Haren, who is visually impaired person and is

training for two triathlons on a tandem hired from Wheels for Wellbeing, shares his experience of how WfW helped him get back into cycling after losing his sight.

Triathlons had always been something I wanted to do when sighted and still a goal after becoming blind. In November 2016 I joined local to me Windrush Triathlon Club and they put me in touch with their former head coach Tony Donaldson. He has been absolutely brilliant putting a lot of his time in helping me to train. Overall, my triathlon training is progressing well and I am entered for two sprint triathlons (750m swim, 20km cycle and 5km run) in May 2017 at Crystal Palace (14th May) and Eton Dorney (21st May). Tony will be my guide on both. I intend to enter a couple of Olympic triathlons later in the summer which are double the lengths of the sprints.

As visually impaired, my only option for cycling is on a tandem. When I started training Tony and I had to search around for means of accessing tandem cycling. We were both separately aware of Wheels for Wellbeing as an organisation making cycling accessible for the disabled in south London. I had come across WfW through my contacts in Metro Blind Sport and British Cycling. When WfW told us they had a Dawes mountain bike tandem Tony and I were eager to give it a spin, hence we found ourselves at one of WfW’s sessions at Herne Hill Velodrome on a frosty December day. In fact it was too icy to go on the velodrome track, so we had to make do with cycling inside the track but that was more than enough to sell me and Tony on the tandem. A couple of conversations later and WfW had kindly agreed to allow me to rent the tandem from then for the period up to May.

Tandem cycling is a new experience for me. I had done some mountain and road cycling before my sight loss. Afterwards, I had done a lot of spinning, so I knew I was a good solo cyclist. Initially, I found being on the back of a tandem, without being able to see, quite disorientating as it is difficult to know where the tandem is moving, relative to where I’m facing. However, after our first session I quickly relaxed and was happy to put my trust in Tony as the tandem pilot. For his part Tony has been getting to grips with the power, speed and momentum of the tandem. Last year, he had a serious accident and suffered a head trauma, at an event called Hell Of the Ashdown, as Tony likes to joke, he finished it in an air ambulance! Tony has shown great courage and determination in starting to recover from this and get him back in the saddle.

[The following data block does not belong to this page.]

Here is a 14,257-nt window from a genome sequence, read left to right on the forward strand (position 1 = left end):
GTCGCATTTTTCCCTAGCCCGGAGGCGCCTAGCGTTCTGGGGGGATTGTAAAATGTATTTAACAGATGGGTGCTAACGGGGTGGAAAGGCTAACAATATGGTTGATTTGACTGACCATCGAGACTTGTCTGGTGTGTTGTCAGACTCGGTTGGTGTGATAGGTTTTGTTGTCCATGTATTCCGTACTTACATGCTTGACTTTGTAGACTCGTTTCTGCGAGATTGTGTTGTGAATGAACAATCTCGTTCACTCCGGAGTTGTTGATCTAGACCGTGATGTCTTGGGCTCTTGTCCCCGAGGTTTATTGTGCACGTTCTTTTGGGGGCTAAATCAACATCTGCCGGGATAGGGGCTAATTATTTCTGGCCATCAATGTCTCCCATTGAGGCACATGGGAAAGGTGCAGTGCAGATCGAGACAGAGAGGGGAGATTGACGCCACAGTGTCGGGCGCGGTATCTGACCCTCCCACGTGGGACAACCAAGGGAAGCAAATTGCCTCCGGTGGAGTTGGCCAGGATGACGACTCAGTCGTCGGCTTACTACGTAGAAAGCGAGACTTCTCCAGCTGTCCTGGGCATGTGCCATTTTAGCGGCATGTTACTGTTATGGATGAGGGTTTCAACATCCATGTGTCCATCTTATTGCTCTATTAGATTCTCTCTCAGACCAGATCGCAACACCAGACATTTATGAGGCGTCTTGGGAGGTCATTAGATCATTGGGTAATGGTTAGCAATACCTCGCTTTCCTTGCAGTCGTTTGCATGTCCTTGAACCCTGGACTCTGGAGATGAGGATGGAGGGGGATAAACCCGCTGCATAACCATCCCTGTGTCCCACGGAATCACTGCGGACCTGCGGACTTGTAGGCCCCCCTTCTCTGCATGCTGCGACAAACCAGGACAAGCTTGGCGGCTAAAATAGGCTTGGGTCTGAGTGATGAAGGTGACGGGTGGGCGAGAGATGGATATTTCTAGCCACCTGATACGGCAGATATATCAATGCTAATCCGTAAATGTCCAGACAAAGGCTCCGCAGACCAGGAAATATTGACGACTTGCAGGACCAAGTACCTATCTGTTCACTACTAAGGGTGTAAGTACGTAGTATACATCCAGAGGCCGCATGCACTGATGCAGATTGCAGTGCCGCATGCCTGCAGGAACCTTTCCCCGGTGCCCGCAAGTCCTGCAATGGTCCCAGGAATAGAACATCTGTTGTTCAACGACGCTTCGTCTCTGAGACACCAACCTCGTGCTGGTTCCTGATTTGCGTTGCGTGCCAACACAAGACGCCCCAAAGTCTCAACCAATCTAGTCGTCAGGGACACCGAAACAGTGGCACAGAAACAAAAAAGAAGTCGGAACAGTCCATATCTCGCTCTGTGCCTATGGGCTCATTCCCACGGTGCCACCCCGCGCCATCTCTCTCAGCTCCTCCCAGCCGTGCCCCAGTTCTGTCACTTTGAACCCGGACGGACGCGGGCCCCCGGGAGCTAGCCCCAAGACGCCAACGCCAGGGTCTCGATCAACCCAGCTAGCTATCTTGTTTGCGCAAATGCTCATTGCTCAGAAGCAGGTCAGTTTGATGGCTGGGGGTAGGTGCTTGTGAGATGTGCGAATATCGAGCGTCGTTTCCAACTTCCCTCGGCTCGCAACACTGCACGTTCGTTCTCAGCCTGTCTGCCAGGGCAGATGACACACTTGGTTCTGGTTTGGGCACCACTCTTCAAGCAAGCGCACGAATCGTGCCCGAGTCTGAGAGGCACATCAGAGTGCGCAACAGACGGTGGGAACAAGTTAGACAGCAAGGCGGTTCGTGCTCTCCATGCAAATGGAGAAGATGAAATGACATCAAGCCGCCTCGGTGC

Tony and I returned for another three WfW session at the Herne Hill Velodrome each time increasing our confidence and speed, on our last visit in February we completed 20km (38 laps of the Velodrome) in 36 minutes. Practice in the Velodrome is fine for the flat course for the triathlon at Eton Dorney however our first event at Crystal Palace will involve going up and down a significant hill 9 times! With this in mind we have now started taking the tandem for practice rides in Richmond Park which has a couple of big hills. WfW were very accommodating in agreeing to fit a larger chain to the tandem giving us lower gears to tackle steep hills.

I think, we can safely say that our tandem cycling has improved significantly since we started with WfW in December. Our technique is better and we are a lot fitter and stronger. In this period I’ve lost over 10kg and Tony assures me he has made similar reductions, so this should help us shift the tandem faster. With just over a month to go, I’m confident we can achieve reasonable times for both triathlons in May. At one of our Herne Hill sessions we met wheelchair athlete Gary Donald who is part of the London Fields Triathlon Club. In a moment of bravado I accepted Gary’s challenge to see who could post the fastest time at Eton at the end of May! Based on Gary’s previous performance this is likely to be at least 1 hour 40 minutes which will be challenging, to say the least, but I’m confident I can get close!


The author of this post is Haren Thillainathan. He’s 43 and two years ago he got glaucoma during an eye operation which damaged his optic nerve, taking out 99% of his sight. He’s gradually losing the remaining 1% of his vision due to a corneal condition, which means the surface of his eye is accumulating water. What he “sees” ranges from a deep white fog to raging thick “TV static” with glimpses of light, shadows and colour. However, he’s never been someone to accept any limitations to his ambitions. If he wants to do something, he’ll do it regardless of the challenges. A few months after losing my sight he was back at work and is gradually getting back into his old activities and pursuits as well as new ones, including snowboarding.


Do you also have a cycling story to share that you think may encourage more disabled people to cycle? Get in touch with us by emailing info@wheelsforwellbeing.org.uk and we may publish it on our website.
Interested in hiring one of our adapted cycles, also write to the above email.

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